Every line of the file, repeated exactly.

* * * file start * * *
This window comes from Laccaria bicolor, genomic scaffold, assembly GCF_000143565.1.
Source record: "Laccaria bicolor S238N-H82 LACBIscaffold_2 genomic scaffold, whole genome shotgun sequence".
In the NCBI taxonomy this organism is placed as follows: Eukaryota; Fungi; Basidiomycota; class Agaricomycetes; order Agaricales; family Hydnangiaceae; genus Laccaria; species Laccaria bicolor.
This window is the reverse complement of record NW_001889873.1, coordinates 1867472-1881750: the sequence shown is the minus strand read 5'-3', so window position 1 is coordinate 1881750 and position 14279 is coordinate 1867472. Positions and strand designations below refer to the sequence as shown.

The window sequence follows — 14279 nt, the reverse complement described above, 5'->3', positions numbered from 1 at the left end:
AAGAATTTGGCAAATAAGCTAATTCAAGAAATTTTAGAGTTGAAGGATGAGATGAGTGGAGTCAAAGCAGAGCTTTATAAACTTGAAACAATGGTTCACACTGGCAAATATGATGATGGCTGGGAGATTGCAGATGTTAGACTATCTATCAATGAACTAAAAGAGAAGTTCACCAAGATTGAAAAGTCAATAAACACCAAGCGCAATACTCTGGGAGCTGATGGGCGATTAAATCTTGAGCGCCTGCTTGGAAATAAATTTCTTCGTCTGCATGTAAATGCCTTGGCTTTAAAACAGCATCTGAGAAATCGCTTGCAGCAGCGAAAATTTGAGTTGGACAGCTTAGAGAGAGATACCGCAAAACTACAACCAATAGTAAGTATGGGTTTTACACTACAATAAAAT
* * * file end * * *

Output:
This window comes from Laccaria bicolor, genomic scaffold, assembly GCF_000143565.1.
Source record: "Laccaria bicolor S238N-H82 LACBIscaffold_2 genomic scaffold, whole genome shotgun sequence".
In the NCBI taxonomy this organism is placed as follows: Eukaryota; Fungi; Basidiomycota; class Agaricomycetes; order Agaricales; family Hydnangiaceae; genus Laccaria; species Laccaria bicolor.
This window is the reverse complement of record NW_001889873.1, coordinates 1867472-1881750: the sequence shown is the minus strand read 5'-3', so window position 1 is coordinate 1881750 and position 14279 is coordinate 1867472. Positions and strand designations below refer to the sequence as shown.

The window sequence follows — 14279 nt, the reverse complement described above, 5'->3', positions numbered from 1 at the left end:
AAGAATTTGGCAAATAAGCTAATTCAAGAAATTTTAGAGTTGAAGGATGAGATGAGTGGAGTCAAAGCAGAGCTTTATAAACTTGAAACAATGGTTCACACTGGCAAATATGATGATGGCTGGGAGATTGCAGATGTTAGACTATCTATCAATGAACTAAAAGAGAAGTTCACCAAGATTGAAAAGTCAATAAACACCAAGCGCAATACTCTGGGAGCTGATGGGCGATTAAATCTTGAGCGCCTGCTTGGAAATAAATTTCTTCGTCTGCATGTAAATGCCTTGGCTTTAAAACAGCATCTGAGAAATCGCTTGCAGCAGCGAAAATTTGAGTTGGACAGCTTAGAGAGAGATACCGCAAAACTACAACCAATAGTAAGTATGGGTTTTACACTACAATAAAAT